East Bayizing the international tradition by which neighbors meet and eat in the moonlight, the Oakland Museum of California (1000 Oak St., Oakland) will hold its weekly night market on Friday: Off the Grid’s gourmet food trucks will offer artisanal local cuisine, with local beer and wine served in the Blue Oak beer garden. A Makers & Tasters discussion will bring together great minds in the brewing and gardening communities. Live music, dance lessons, a DJ, and an LGBT history tour of the museum help guests digest all that stout and kraut.
Museums Wednesdays-Sundays, 11 a.m.-5 p.m. Continues through Dec. 22
The oil paintings of Los Angeles artist Linda Stark take her months, or even years, to create. Her piece “White Weave,” for example, required a process of repeatedly dripping thick stripes of off-white oil paint onto a canvas. Each separate layer took weeks to dry before the next could be applied. The product is a textural statement, a weaving of paint that reflects the painstaking nature of women’s handiwork. Like most of her pieces, it transcends the two dimensionality of the painting process, forming a sculptural subtly that is affecting in its soft indentations and outward bubbling. The same supple semblance appears in “Brand,” a portrait of a naval in which paint is built up to portray the protrusions of the skin where they wrinkle around the awkward dip. Around the eye-like focal point is a red outline of a flower that looks as if it has been seared into the skin of the painting, with pink irritation surrounding it. Now on view at BAM/PFA in Linda Stark / MATRIX 250, Stark’s pieces are poignant and important meditations on the pains of being a woman.
The exhibit Urban Outskirts is remarkably representative of the gallery that is housing it. Nestled in Jack London’s warehouse district, Blackball Universe (230 Madison St., Oakland) is a music, art, and film collective that hosts an eclectic variety of art shows — among many other things. To visit, ring the doorbell, ascend the narrow staircase, and enter into a disorienting, bohemian maze of varying texture, color, and lighting. The creative fun house is in perfect tune with the paintings by Seren Moran, Lorna Strotz, and Lauren Scherf-Srivastava that currently hang in its gallery. Each artist offers her own wild, architectural impressions of urban landscapes in varying degrees of abstraction. Influenced by Brazilian cityscapes, Berkeley native Moran reimagines conventional depth perspective with rebellious, jutting angles in vibrant, parrot-feather hues of acrylic. Meanwhile, Strotz’s abstract watercolors depict forms reminiscent of boats and spaceships with a romantic blend of bleeding colors. Altogether, the experience of the show pushes the possibilities for urban spaces to take on unconventional beauty.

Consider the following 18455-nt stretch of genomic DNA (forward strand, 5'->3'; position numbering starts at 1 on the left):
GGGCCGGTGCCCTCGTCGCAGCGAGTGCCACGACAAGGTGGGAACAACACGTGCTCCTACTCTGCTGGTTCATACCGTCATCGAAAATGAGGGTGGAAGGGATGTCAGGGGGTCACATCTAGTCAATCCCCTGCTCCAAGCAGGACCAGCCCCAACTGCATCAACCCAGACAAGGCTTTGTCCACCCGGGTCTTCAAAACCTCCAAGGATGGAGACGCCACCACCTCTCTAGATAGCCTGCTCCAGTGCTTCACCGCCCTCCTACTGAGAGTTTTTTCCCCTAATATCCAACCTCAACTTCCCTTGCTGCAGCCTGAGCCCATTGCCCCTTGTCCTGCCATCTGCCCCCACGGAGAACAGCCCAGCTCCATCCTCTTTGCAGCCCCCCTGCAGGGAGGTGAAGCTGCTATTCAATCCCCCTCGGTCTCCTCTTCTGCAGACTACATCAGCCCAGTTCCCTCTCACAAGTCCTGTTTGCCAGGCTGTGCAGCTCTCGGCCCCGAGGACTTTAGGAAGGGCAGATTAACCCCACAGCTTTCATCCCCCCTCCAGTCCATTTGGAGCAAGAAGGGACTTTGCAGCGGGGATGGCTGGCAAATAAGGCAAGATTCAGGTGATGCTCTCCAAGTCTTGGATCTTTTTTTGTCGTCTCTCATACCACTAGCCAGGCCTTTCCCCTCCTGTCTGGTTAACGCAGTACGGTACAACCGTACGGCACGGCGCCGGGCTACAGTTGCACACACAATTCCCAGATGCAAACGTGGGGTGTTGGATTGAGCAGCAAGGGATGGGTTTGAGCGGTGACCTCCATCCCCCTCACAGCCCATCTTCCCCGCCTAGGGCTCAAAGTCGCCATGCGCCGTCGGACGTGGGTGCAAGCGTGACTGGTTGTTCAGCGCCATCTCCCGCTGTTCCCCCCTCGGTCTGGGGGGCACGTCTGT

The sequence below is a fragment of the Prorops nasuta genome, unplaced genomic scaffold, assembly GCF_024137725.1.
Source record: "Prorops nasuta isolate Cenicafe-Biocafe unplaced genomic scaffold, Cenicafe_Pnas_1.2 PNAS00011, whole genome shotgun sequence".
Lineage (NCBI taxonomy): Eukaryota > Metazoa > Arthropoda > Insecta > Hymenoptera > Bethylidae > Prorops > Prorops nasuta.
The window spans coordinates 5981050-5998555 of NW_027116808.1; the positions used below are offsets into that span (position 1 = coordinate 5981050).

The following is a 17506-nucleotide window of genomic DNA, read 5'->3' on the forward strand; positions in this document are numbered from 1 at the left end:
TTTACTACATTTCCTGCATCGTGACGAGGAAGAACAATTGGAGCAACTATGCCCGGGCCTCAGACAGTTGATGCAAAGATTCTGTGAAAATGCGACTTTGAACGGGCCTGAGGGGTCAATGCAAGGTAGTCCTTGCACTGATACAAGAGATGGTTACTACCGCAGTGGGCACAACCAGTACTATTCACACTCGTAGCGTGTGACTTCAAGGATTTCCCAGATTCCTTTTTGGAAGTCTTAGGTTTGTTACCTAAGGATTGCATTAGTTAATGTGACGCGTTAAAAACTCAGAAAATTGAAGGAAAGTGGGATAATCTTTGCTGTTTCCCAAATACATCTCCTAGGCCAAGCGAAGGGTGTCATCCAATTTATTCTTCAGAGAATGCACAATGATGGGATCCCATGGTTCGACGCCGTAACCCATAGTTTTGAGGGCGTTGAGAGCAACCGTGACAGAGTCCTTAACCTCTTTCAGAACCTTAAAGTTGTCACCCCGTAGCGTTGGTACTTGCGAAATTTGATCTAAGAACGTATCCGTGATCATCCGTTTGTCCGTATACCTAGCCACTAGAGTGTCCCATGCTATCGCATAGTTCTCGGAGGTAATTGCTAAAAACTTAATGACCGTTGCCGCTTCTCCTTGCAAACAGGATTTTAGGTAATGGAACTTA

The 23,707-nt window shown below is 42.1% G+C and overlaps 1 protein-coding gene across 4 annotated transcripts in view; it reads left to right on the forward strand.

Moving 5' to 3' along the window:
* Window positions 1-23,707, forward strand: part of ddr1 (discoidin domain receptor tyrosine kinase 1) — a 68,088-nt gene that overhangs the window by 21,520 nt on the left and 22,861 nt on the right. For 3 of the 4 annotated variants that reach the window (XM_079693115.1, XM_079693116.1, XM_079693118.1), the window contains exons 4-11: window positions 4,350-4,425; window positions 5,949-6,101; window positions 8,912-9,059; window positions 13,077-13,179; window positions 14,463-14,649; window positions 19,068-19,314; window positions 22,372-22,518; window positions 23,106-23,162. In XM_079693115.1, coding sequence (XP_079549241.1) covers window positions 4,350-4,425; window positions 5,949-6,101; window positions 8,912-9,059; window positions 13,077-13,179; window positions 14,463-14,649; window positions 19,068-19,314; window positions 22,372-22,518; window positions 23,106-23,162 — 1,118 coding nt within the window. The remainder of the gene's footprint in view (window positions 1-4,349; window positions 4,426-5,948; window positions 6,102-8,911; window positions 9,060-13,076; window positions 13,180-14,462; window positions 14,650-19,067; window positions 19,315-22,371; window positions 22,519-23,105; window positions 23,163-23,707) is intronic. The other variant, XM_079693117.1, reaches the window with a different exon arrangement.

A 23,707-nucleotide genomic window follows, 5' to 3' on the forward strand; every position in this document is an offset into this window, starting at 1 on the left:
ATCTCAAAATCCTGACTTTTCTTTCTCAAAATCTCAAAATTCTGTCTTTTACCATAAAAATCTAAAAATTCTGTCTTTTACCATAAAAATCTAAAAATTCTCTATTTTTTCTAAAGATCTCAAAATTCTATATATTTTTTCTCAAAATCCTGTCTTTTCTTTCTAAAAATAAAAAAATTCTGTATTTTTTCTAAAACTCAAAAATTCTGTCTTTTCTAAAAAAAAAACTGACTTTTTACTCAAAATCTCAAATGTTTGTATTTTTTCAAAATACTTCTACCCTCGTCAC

A city is an ever-changing skeleton of historical relics, with architectural bones that date from various eras. Yet citizens rarely recognize the significance of landmarks. Kari Marboe hopes to change that with her text-based public installation Latham Memorial Fountain Unveiled. In collaboration with the City of Oakland and Lacey Haslam of BLOCK Gallery, the project marks the hundredth anniversary of Latham Memorial Fountain — an iconic, yet often underappreciated, Oakland landmark at the juncture of Telegraph Avenue and Broadway. Marboe brought its story out of the Oakland Public Library and onto the towering windows of Rotunda Dental, which overlook the fountain. The piece is a poetic retelling of how Edith and Milton Latham built the fountain, which was inspired by their parents, who were early pioneers of Oakland. The story mines the history of the space, narratively re-contextualizing it as the heart of the city. In doing so, Marboe frees text from the page and weaves it into everyday life, highlighting our roles as characters in a collective narrative.
The Bay Area’s most defining weather phenomenon gets a close examination in the Oakland Museum of California’s (1000 Oak St.) new video exhibition, A Cinematic Study of Fog in San Francisco. Created by filmmaker Sam Green and cinematographer Andy Black (of The Weather Underground fame), the ten-minute video explores how we romanticize the wind, air, and water systems. It includes interviews with fog novices, like tourists whose views of the Golden Gate Bridge are obscured, as well as experts like meteorologist Jan Null who explains what fog is. While watching dramatic shots of the climate sensation rolling in over the hills, viewers can let the filmmakers envelop you in its misty haze.